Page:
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I do not want World War III

People have short and selective memories.  Europe was not an oasis of peace after World War II and Ukraine is not the first large war scene in Europe after this war. There were several local wars in Europe after the defeat of Nazi Germany. The last one was in Yugoslavia in the 1990’s. A civil war between various ethnic groups broke out after the death of Marshall Tito. Russia was in shambles after the disintegration of the USSR, and Yugoslavia was bombarded by the allied forces with impunity and without mercy under the mantle of protecting minority rights. (Is there a place on Earth where there are not oppressed groups or minorities?) The result was the emergence of six independent new states in Europe: Serbia, Croatia, Bosnia, Albania, Macedonia and Kosovo, which – in one way or another – are in the process of integration into the European Union. The Democratic world was lucky here (They were less lucky in Libya …)

There is now another civil war in Ukraine. Again, there are minorities that are not happy being under the central rule of Kyiv. They are concentrated in two self-proclaimed new republics: Donetsk and Luhansk. Let us apply the Yugoslavian model and accept their independence.

Of course, there is one difference: the former Yugoslavian provinces moved towards the European Union and are partially adopting the democratic rules of government. Donetsk and Luhansk will move towards Russia and will adopt the autocratic model of government. But this is better than having constant ethnic or national frictions that can degenerate in local wars at any moment. Democracy cannot and should not be imposed by force: it might take more time for Donetsk and Luhansk to move towards a democracy, but this is preferred over a civil war at the border with Russia.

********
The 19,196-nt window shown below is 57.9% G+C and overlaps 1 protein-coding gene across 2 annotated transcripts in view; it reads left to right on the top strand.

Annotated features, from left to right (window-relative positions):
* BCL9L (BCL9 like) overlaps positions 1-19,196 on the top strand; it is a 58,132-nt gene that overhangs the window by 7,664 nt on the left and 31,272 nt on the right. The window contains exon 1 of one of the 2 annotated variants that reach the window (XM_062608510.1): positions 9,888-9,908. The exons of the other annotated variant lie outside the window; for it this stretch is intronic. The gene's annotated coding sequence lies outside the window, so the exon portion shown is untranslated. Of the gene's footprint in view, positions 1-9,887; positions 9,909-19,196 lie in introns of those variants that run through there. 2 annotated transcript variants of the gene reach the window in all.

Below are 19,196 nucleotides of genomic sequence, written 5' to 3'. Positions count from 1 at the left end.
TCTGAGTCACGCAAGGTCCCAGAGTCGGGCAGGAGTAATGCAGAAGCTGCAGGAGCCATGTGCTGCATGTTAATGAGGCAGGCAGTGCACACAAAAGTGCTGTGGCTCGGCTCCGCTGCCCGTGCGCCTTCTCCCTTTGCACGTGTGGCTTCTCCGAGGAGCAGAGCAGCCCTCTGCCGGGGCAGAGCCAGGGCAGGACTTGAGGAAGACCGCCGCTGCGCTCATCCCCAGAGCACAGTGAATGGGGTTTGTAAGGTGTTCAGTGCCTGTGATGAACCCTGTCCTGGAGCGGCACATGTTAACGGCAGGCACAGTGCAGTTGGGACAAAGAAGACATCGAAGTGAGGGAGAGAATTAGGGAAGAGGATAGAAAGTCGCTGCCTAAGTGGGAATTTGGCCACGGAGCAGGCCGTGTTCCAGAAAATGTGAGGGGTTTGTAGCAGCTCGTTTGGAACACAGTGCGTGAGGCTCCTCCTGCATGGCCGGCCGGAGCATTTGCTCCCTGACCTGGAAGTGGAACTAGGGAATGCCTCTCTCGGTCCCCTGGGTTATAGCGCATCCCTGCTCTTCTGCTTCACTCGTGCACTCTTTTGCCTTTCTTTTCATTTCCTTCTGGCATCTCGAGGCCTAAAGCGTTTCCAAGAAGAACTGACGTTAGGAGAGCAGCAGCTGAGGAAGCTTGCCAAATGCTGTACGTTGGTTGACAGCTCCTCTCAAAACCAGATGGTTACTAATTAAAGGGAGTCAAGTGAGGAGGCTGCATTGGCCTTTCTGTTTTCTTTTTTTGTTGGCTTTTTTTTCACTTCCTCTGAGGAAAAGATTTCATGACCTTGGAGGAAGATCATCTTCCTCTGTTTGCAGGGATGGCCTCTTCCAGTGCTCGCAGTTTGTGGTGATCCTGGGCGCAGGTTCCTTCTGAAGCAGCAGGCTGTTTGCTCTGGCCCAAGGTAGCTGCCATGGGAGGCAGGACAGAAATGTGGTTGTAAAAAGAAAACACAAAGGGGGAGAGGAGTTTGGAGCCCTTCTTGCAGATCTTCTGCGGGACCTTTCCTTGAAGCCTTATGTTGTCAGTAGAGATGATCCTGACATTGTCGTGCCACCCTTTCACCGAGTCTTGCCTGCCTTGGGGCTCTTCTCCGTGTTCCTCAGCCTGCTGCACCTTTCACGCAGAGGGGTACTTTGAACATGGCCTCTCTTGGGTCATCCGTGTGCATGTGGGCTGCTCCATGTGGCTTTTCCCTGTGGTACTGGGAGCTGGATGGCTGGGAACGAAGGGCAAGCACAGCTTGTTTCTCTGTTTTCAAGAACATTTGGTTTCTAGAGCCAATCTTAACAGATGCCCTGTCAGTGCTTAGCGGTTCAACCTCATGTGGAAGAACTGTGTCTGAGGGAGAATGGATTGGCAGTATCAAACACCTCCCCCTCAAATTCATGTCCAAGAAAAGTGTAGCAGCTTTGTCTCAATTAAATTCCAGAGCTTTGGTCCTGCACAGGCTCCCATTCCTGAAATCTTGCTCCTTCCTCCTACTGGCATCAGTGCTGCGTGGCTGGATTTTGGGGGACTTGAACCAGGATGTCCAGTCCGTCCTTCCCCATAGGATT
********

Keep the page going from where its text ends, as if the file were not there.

And then, there is Russia. Again, democracy cannot be imposed by force upon Russia: Russians will have to solve their problems by themselves. Europe and the US should strive towards civil societies – in the Democratic countries and in Russia – where ideas can be discussed in the open and people can move freely: this cannot be done in a climate of constant tensions and the specter of war.

We do not live in an ideal world: Russia has legitimate security concerns. Ukraine should not join NATO and be essentially a demilitarized state. This is a small price that the Ukrainian people must accept. Ukraine can have strong economic and cultural ties to Western Europe and thrive as a democracy, and have a small defensive armed force without the need to join any alliance. Donetsk and Luhansk should also be demilitarized.

This is a better solution than having a nuclear war: Do not underestimate the miscalculations, madness and egos of the political elites that could lead to this unthinkable result.

About the Author
Jaime Kardontchik has a PhD in Physics from the Technion, Israel Institute of Technology. He lives in the Silicon Valley, California.
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